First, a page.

By the by, we also ran on down to Oregon this week to pick up Baby Girl. Year two of college is over, and she’s home for a minute before heading overseas to study this summer. Enough time to recover from finals, do a little shopping, take some photos for Mom, and laugh at Dad’s jokes. If a week’s all we’ve got, we’ll take it. Fun to have our baby home.

 

 

 

Clean Up the Mess

I remember way back when, when the daffodils were in bloom. The profusion of yellow blossoms made me smile as I drove down the driveway. They were lovely…until they were not.

When I went to the garage to tie up the stems, I couldn’t find my garden twine. I did finally make it to the hardware store, but in the intervening weeks, they’ve turned brown, so all i had to do was cut them off.

Doesn’t this look much better?

 

I staked up on if the lilies that had been stepped on and took other broken flowering bits inside. I didn’t clean my up all the wood and debris; I figured I’d wait till the deck guys have finished up. 

Despite all, these are some beautiful flowers. 

And it took less than a half hour, three trips to the compost, and two dead slugs to get here. 

You can check out why I keep those silly daffodils here. 

https://bigwhitehouseonthehill.wordpress.com/2014/06/09/daffodil-detail/
 https://bigwhitehouseonthehill.wordpress.com/2014/03/13/spring-has-come/

Or maybe you’d like to remember with me how Sweet Cocoa helped me plant those lilies. 

https://bigwhitehouseonthehill.wordpress.com/2013/06/28/june-in-review/
What’s blooming in your garden? I’d love to see pictures. 

This Old Dog

We’ve all heard the saying:

You can’t teach an old dog new tricks.

But me and a friend of mine were chit-chatting the other day remembering just how good our little Cocoa-bean was for grumpy old Bogart. He’d never understood the pleasure of a good hello, ear rub, greeting. You could scratch his belly—sure—but he just wanted to play ball or frisbee. All this social stuff was beyond him, until that silly puppy came along and wanted to be petted all the time. In his old age, he decided a little attention could be nice.

All that is a long, round-about way of saying this old crafter can learn a thing or two. You see, I’ve been knitting and crocheting for close to 40 years or more. I’ve made sweaters and snowflakes, hats and mittens, socks and blankets. I’ve got this stuff down, right? But no, people are always coming up with new ideas, new designs, new stitches, new methods, and I don’t want to be left behind.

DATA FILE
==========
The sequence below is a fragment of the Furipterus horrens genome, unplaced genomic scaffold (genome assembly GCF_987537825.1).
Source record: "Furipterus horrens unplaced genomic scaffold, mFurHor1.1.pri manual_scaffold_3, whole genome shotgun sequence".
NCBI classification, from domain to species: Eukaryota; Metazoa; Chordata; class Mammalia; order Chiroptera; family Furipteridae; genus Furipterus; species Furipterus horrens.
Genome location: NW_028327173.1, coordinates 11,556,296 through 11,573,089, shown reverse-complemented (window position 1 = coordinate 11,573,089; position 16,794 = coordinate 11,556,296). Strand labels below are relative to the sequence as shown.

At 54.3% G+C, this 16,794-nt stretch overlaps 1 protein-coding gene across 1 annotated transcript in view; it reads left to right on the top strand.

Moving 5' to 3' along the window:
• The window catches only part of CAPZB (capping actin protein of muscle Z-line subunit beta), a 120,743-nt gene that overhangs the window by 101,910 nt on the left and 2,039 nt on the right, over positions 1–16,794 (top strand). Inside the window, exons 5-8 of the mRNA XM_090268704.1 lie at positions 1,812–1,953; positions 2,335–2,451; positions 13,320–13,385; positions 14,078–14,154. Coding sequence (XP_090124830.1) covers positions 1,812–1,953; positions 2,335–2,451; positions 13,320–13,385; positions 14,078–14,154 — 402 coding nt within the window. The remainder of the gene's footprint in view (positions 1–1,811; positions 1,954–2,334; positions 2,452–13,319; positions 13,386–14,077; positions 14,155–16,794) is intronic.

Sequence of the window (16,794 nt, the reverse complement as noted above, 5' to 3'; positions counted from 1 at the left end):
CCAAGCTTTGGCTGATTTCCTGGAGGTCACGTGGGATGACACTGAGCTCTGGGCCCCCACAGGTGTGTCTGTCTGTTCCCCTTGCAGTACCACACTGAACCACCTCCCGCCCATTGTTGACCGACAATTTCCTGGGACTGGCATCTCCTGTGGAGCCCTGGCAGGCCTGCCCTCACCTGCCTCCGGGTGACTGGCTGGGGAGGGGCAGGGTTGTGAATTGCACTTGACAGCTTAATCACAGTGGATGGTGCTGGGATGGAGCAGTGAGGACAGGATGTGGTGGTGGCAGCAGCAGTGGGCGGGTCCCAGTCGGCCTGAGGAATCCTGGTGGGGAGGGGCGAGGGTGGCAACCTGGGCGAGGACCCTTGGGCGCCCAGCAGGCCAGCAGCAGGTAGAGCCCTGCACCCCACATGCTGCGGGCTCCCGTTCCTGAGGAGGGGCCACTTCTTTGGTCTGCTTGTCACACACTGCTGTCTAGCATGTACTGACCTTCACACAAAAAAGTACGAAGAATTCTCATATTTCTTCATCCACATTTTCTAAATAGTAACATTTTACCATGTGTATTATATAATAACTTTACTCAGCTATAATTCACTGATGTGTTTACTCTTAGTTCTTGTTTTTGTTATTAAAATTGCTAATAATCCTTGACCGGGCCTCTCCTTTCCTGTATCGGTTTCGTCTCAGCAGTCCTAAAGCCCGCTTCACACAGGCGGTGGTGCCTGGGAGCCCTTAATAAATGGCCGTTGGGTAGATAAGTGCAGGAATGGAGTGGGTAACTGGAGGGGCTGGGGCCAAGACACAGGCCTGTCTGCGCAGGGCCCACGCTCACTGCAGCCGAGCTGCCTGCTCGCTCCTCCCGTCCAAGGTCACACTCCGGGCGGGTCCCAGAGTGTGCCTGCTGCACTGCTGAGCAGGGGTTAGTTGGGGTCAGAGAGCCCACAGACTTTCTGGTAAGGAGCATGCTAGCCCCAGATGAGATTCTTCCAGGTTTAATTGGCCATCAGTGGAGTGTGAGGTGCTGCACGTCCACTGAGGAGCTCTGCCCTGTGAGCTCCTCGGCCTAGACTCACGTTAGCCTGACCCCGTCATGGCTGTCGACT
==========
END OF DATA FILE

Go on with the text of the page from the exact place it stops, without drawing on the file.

So I’ve been on a bit of a binge lately—a book buying binge, and I thought I’d share a few of my recent projects.

 

Let’s start with Blueprint Crochet Sweaters by Robyn Chachula. The book came out in 2013, so it’s not new, but I’d checked it out from the library on a whim and been blown away by the patterns. They were just so intriguing. At first glance, I had no idea how they were creating these stitches or how to replicate them.

To be honest, I’m not usually that keen on crochet for sweaters. They tend to be a bit bulkier than I like and just don’t have the drape of a knit garment. But these were very unusual. I loved the cranberry cardigan, and was surprised to learn a whole different type of stitch I’d never heard of. The linked double treble crochet is like the marriage of regular crochet and tunisian crochet. It creates a very nice band with beautiful texture. Coupled with open work crosses, I thought it would make a great summer cadigan for our chilly evenings.

I even had the yarn in my stash—or so I thought. I’d picked up some great bargains at Vogue Knitting Live in Seattle a few years back and lost the tag on some tencel/linen in a beautiful red. It was listed online as 1450 yards per skein, so I’d be set. Unfortunately, I somehow had purchased half a skein, so now I have the better part of the front and back of my cardigan done with no sleeves or button band and discontinued yarn.

I’ve been pouting/ I mean thinking about how to proceed, and so the partial sweater has sat on the dining room table for more than a week. We have company coming, so I’ll just have to rip it out. But next time I will weigh that random yarn from my stash to get a better idea of what I’m working with.

Key words, next time, sadly I had another stash issue all at the same time. The lovely cotton table runner I made up is about a foot too short to hang off the ends of the table. Queue more pouting and frustration. I came up with all sorts of ideas. I could buy contrasting yarn, rip out a yard, add a different color for interest, and then finish it off as planned. But my local shop didn’t have any that I thought would work in the right weight, and color, and twist, and material. I told the MR my woes, and he said just make it shorter.

I remember flying into a tizzy when we centered the guest bed under the windows and could no longer open the closet doors. I had visions of adding a panel to make it look like we have three windows over the bed, moving the wall sconces, and maybe adding a new window eventually. The MR suggested tilting the bed just a smidge away from the wall, so you can open the door. Sometimes he’s so smart, and the simple answer is the best.